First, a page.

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As believers, how do we know when we have crossed the line into syncretism? It is one thing to learn about other religions, but it is another thing to adopt practices from other religions and bring them into the church and one’s personal life. 

As it relates to religion, syncretism can be best defined as a “fusion of faiths.” This fusion takes place when two separate religious systems are blended to form a new religion. A modern-day example of syncretism can be found in the religion of Santeria, which is a combination of Roman Catholicism and the Yoruba religious tradition from West Africa. Santeria holds the saints and Christian symbols in Roman Catholicism in high regard while at the same time using spells, rituals, and animal sacrifices to divine the future and expel evil spirits. Although Santeria has its origins in Cuba, it has spread throughout Latin America and can even be found in North America, especially in places like South Florida. 

While it is paramount for believers to avoid blending the practices of other religions with the Christian faith, it is important to make a distinction between the fusion of different religions and the blending of different cultures in the church. Understanding this distinction was a challenge for believers in the New Testament church, which was becoming decreasingly Jewish and increasingly Gentile. They had to figure out what to do with the practice of circumcision from the Old Testament and with the food sacrificed to idols in their Greek context.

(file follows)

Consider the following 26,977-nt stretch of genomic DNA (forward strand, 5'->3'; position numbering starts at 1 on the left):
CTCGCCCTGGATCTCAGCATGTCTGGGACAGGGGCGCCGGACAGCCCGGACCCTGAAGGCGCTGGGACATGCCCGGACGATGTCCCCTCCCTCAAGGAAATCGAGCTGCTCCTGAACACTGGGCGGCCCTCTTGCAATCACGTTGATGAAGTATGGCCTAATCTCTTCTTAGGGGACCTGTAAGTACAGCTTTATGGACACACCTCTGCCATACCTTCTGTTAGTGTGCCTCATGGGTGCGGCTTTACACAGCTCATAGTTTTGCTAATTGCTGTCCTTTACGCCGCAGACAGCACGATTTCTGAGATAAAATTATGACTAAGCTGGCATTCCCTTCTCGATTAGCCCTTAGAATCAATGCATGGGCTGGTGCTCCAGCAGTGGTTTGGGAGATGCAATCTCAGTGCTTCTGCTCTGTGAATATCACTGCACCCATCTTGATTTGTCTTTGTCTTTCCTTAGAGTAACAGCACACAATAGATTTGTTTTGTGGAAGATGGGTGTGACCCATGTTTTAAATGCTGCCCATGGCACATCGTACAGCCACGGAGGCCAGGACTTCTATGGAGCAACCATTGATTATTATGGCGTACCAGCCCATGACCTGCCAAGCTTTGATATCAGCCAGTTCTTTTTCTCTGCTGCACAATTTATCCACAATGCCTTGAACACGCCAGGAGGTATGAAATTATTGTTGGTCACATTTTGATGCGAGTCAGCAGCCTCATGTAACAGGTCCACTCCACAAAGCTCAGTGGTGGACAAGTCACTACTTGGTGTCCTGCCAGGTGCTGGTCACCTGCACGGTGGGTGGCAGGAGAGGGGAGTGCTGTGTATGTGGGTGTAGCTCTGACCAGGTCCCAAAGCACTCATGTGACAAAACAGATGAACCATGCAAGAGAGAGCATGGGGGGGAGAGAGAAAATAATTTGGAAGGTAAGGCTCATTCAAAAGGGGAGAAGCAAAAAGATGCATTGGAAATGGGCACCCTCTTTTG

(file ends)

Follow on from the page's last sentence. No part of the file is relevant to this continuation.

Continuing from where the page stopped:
Through the church council in Acts 15, it was confirmed that the Old Testament practice of circumcision was not a prerequisite for becoming a Christian. Because the church now had baptism as the sign and seal of the covenant, circumcision had become simply a ritual. It did not matter if you were circumcised as long as you were part of the new creation in Christ.  

The second cultural hurdle for the church was what to do with food sacrificed to idols. At first, the church in Acts 15 advised believers to abstain. However, as we continue to read the New Testament, we discover that the church became increasingly less restrictive regarding this issue. In 1 Corinthians 8, the apostle Paul said it was permissible to eat food sacrificed to idols. He reasoned that idols were not real and therefore eating this food did not have the power to bring someone closer or push someone further away from God. The only warning Paul gave was for believers not to misuse their freedom in Christ to exalt themselves over their weaker brothers and sisters. 

As we reflect on how the church handled these cultural issues, we can learn much. 

We must begin by recognizing that the church of Jesus Christ is composed of people from every tribe, language, and nation. This rich diversity should not only be acknowledged, but also celebrated in the church. As with circumcision, the church must ask itself, “Are there any traditions that have become burdens that keep us from embracing who we are becoming as a community in Christ?” As with food sacrificed to idols, Christians must learn to be patient with one another and ask, “What does it look like for us to become less restrictive with matters that are really culturally contextual expressions of faith rather than the fusion of different faiths?”  

The church would do well to spend more time discovering what it means for our churches to become more African, more Native American, more Latino, more Asian, and more global at a local level. We should encourage these conversations not because we are becoming less biblical, but because we are seeking to become more biblical and Spirit-filled in our worship of Christ.

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